Snibbles and Big Tree are best friends! They have always hung out together, and Snibbles loves Big Tree very much. When Big Tree unexpectedly falls ill with woodworm, Snibbles is very upset and angry. The illness is a very bad one and Big Tree does not feel well and doesn't want to play for a long time. Poor Snibbles! He wants Big Tree to get better, but he feels as if there is nothing he can do. What can Snibbles and his friends do to help Big Tree through his treatment and recovery? This beautifully illustrated storybook describes the anger and emotion that many children encounter when a close relative or friend is diagnosed with a long-term illness, such as cancer. The story of Big Tree depicts how things are often out of your control and sets out effective strategies for dealing with these emotions. This story features loveable characters and vivid illustrations, as well as activities for children aged 5+ to complete with their parents or professionals in times of illness and loss. (Publisher)

Cover image of 'Financial support - benefits [Bengali]'

Financial support - benefits [Bengali] (May 2017)

Macmillan Cancer Support

This factsheet is about claiming benefits if you are ill, disabled or have a low income. 

Cover image of 'Understanding advanced melanoma'

Understanding advanced melanoma (February 2017)

Macmillan Cancer Support

Information for people with advanced (metastatic or secondary) melanoma. The booklet describes advanced melanoma, the signs and symptoms, diagnosis and staging, and the treatment options. It also discusses coping with the symptoms of advanced melanoma and the side effects of treatment, feelings and emotions and lists further sources of support.

Cover image of 'Understanding breast screening'

Understanding breast screening (March 2017)

Macmillan Cancer Support

This booklet aims to help women understand why breast screening is carried out, the methods used, and what happens if an abnormality is detected. The advantages of screening as well as the difficulties are described. Includes details of useful organisations and other resources such as books and websites.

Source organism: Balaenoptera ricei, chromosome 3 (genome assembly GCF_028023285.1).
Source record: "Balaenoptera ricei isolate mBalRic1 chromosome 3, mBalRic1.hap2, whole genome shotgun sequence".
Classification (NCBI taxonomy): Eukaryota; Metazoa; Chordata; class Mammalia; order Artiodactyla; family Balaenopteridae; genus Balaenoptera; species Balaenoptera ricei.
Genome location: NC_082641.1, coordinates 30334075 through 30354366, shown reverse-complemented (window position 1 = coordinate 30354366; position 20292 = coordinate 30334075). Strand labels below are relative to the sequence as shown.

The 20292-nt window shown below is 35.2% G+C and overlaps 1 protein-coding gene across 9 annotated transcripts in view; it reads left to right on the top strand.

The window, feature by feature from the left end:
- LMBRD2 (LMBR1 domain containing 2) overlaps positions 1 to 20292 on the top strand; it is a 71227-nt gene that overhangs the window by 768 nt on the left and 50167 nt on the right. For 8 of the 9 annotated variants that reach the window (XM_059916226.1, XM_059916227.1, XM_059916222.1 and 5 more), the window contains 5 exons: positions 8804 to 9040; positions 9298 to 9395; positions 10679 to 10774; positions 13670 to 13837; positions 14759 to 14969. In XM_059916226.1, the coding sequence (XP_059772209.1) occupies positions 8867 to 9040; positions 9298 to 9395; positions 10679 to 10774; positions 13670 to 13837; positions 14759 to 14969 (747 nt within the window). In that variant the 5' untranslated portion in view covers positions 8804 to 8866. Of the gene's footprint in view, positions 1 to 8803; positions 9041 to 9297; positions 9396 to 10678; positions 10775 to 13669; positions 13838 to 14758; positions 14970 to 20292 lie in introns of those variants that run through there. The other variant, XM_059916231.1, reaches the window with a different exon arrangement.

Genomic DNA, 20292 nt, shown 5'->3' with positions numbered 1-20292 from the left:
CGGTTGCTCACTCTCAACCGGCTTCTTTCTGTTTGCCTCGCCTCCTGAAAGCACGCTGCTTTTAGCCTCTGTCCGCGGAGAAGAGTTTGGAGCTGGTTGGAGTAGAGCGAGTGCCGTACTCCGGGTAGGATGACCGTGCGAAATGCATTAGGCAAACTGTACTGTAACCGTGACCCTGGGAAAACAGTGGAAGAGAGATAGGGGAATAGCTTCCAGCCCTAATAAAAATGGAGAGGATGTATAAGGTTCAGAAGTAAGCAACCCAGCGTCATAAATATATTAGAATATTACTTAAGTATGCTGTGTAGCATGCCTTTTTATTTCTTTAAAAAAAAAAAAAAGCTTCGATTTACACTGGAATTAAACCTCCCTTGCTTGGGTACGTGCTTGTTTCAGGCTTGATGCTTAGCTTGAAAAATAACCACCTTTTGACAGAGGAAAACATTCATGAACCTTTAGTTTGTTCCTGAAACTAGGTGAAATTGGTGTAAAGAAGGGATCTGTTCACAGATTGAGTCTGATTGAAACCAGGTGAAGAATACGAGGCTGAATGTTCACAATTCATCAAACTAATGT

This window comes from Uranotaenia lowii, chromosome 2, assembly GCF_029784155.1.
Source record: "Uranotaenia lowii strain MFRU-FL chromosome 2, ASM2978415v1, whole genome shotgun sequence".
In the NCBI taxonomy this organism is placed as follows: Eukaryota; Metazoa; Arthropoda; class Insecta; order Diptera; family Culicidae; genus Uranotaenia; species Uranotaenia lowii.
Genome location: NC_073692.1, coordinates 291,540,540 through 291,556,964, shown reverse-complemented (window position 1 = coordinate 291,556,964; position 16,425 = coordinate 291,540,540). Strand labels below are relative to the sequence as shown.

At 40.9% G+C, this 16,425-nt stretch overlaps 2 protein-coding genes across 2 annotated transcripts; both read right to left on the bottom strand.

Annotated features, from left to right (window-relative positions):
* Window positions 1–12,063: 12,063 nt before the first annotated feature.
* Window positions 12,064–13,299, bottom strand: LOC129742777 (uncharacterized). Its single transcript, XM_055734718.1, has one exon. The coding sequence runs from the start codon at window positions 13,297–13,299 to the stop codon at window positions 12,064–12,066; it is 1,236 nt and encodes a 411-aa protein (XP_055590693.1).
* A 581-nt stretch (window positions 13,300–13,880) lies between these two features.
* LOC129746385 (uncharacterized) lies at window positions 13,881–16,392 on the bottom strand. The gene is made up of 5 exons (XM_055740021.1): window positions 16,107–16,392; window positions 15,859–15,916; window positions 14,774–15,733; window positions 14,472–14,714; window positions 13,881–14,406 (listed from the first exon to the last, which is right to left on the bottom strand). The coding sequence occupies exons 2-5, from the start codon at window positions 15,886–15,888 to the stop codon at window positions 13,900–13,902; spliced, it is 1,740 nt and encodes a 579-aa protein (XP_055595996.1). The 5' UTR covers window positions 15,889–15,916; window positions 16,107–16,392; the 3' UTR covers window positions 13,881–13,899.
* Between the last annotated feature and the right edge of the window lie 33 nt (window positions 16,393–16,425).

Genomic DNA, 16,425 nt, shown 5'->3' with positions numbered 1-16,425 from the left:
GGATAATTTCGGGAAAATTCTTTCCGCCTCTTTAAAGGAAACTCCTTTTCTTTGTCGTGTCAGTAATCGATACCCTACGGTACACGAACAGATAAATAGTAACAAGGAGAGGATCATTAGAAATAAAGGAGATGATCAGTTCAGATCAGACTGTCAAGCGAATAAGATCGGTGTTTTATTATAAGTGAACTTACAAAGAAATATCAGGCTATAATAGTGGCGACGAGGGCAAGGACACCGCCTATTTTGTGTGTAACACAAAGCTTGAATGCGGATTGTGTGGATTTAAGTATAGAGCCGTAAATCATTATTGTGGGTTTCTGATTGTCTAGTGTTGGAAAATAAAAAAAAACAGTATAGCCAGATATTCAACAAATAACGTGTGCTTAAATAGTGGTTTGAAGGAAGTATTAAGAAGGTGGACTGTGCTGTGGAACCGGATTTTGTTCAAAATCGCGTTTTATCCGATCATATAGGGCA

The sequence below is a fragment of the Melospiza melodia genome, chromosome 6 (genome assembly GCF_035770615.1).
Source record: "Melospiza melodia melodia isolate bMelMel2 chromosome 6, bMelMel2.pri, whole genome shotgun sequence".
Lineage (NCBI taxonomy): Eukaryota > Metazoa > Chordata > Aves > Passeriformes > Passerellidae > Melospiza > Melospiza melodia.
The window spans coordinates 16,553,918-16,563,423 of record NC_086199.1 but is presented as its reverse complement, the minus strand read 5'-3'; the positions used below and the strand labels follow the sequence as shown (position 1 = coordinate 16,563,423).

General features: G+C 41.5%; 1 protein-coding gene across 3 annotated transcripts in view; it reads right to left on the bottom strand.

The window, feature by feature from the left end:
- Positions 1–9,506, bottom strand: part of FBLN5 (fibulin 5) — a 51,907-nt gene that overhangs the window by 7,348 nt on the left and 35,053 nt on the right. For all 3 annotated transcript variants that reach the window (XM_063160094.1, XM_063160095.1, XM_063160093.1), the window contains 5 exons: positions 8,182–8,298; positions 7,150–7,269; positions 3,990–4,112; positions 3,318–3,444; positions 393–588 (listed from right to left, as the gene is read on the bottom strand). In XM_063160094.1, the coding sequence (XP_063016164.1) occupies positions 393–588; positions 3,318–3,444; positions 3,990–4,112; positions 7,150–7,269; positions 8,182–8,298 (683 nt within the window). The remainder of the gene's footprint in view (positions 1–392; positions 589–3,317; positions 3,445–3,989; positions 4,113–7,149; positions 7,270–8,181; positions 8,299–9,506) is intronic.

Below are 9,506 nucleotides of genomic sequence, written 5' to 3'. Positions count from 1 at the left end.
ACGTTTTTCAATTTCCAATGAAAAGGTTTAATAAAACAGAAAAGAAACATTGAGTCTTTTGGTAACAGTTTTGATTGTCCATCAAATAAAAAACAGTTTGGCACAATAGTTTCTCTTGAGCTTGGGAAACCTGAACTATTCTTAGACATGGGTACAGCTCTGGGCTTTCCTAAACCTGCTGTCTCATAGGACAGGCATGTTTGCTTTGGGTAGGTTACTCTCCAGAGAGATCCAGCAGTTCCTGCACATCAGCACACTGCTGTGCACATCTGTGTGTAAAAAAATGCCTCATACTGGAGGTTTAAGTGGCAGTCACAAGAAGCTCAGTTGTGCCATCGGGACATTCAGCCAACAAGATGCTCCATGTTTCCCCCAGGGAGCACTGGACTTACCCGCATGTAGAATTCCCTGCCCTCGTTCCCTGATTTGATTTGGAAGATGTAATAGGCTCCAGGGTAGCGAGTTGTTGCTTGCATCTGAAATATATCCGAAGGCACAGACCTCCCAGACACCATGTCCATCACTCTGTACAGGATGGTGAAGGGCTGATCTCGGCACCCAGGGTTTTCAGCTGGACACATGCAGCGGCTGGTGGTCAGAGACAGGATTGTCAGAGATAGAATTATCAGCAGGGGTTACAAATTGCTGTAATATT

Cover image of 'Giving up smoking'

Giving up smoking (June 2017)

Macmillan Cancer Support

A booklet for people who are living with, or after, cancer and who would like to give up smoking. It has information about the benefits of quitting, and practical advice about how to stop smoking and stay stopped.

Cover image of 'Holistic needs assessment. Planning your care and support'

Holistic needs assessment. Planning your care and support (May 2017)

Macmillan Cancer Support

This booklet explains what assessment and care planning is and describes what to expect from the appointment, where and when the appointment may take place, and how to prepare for the appointment.

Cover image of 'Your urgent referral explained'

Your urgent referral explained (March 2017)

Cancer Research UK

This leaflet helps patients who have been urgently referred with suspected cancer to prepare for their appointments and tests. 

Cover image of 'Understanding donor stem cell (allogeneic) transplants'

Understanding donor stem cell (allogeneic) transplants (February 2017)

Macmillan Cancer Support